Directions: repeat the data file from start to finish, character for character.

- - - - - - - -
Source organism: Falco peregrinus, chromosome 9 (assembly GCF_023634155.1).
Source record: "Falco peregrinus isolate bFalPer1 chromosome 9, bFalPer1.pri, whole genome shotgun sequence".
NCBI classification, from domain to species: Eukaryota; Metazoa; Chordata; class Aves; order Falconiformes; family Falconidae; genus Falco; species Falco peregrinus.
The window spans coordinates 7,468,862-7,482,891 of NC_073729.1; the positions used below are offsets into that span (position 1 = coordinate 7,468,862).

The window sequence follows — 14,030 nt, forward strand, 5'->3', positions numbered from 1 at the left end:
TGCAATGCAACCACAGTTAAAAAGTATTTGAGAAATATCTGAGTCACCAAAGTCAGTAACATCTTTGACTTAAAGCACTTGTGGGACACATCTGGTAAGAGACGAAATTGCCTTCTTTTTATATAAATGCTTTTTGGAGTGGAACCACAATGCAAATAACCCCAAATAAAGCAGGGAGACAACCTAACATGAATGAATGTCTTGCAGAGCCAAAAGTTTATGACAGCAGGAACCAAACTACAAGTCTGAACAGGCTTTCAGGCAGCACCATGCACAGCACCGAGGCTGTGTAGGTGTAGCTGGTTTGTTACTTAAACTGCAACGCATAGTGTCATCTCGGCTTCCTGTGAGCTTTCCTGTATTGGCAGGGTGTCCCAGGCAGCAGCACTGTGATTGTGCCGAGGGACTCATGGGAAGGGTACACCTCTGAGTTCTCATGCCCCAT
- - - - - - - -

Source organism: Falco peregrinus, chromosome 9 (assembly GCF_023634155.1).
Source record: "Falco peregrinus isolate bFalPer1 chromosome 9, bFalPer1.pri, whole genome shotgun sequence".
NCBI classification, from domain to species: Eukaryota; Metazoa; Chordata; class Aves; order Falconiformes; family Falconidae; genus Falco; species Falco peregrinus.
The window spans coordinates 7,468,862-7,482,891 of NC_073729.1; the positions used below are offsets into that span (position 1 = coordinate 7,468,862).

The window sequence follows — 14,030 nt, forward strand, 5'->3', positions numbered from 1 at the left end:
TGCAATGCAACCACAGTTAAAAAGTATTTGAGAAATATCTGAGTCACCAAAGTCAGTAACATCTTTGACTTAAAGCACTTGTGGGACACATCTGGTAAGAGACGAAATTGCCTTCTTTTTATATAAATGCTTTTTGGAGTGGAACCACAATGCAAATAACCCCAAATAAAGCAGGGAGACAACCTAACATGAATGAATGTCTTGCAGAGCCAAAAGTTTATGACAGCAGGAACCAAACTACAAGTCTGAACAGGCTTTCAGGCAGCACCATGCACAGCACCGAGGCTGTGTAGGTGTAGCTGGTTTGTTACTTAAACTGCAACGCATAGTGTCATCTCGGCTTCCTGTGAGCTTTCCTGTATTGGCAGGGTGTCCCAGGCAGCAGCACTGTGATTGTGCCGAGGGACTCATGGGAAGGGTACACCTCTGAGTTCTCATGCCCCAT